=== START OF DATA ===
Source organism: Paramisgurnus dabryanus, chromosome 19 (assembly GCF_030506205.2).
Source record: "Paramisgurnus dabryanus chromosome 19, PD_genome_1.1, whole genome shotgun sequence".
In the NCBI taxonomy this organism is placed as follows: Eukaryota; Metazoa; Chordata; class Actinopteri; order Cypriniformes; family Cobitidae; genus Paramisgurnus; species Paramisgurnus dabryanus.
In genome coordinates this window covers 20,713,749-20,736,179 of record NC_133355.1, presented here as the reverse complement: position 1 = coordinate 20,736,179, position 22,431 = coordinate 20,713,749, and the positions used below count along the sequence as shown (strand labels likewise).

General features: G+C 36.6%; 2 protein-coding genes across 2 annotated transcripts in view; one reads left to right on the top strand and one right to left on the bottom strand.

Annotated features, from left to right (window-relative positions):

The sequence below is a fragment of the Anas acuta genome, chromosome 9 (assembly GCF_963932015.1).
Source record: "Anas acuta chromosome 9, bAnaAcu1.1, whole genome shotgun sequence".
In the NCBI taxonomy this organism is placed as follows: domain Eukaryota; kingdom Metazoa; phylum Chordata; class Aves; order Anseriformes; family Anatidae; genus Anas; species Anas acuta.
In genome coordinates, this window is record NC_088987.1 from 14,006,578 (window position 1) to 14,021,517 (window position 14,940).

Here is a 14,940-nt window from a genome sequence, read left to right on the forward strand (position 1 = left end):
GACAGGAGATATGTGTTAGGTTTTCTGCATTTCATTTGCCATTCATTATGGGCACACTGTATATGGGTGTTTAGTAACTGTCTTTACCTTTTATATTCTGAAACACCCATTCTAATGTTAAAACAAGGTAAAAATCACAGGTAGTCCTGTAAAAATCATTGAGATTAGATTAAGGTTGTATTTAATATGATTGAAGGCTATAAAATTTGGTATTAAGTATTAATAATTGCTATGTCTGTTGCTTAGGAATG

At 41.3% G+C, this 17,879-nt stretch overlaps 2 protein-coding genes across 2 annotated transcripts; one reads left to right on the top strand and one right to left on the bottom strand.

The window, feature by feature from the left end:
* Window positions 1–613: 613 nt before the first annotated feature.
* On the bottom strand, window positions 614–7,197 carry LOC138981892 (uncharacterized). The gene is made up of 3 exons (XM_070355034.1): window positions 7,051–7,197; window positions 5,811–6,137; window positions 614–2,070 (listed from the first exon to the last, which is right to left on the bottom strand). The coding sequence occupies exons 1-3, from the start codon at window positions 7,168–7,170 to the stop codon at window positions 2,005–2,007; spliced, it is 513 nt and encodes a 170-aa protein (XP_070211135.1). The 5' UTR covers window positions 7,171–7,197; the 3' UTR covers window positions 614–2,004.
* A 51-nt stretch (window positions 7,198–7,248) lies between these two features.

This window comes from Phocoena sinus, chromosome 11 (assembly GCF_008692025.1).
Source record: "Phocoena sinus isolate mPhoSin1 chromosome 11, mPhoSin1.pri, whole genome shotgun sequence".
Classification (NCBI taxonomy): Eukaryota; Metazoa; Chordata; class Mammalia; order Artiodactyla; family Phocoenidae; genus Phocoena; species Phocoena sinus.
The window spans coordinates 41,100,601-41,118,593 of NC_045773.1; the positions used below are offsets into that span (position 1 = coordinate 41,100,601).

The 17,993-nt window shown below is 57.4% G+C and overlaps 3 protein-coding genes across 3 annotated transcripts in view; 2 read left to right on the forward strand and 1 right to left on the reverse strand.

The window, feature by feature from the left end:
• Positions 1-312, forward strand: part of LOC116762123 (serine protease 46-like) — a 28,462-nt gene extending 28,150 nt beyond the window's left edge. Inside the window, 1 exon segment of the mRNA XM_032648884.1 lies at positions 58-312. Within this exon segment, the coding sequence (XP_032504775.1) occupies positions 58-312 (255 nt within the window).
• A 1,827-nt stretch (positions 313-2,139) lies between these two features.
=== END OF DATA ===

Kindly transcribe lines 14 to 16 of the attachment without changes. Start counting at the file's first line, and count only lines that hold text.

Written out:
The window, feature by feature from the left end:
* Window positions 1–613: 613 nt before the first annotated feature.
* On the bottom strand, window positions 614–7,197 carry LOC138981892 (uncharacterized). The gene is made up of 3 exons (XM_070355034.1): window positions 7,051–7,197; window positions 5,811–6,137; window positions 614–2,070 (listed from the first exon to the last, which is right to left on the bottom strand). The coding sequence occupies exons 1-3, from the start codon at window positions 7,168–7,170 to the stop codon at window positions 2,005–2,007; spliced, it is 513 nt and encodes a 170-aa protein (XP_070211135.1). The 5' UTR covers window positions 7,171–7,197; the 3' UTR covers window positions 614–2,004.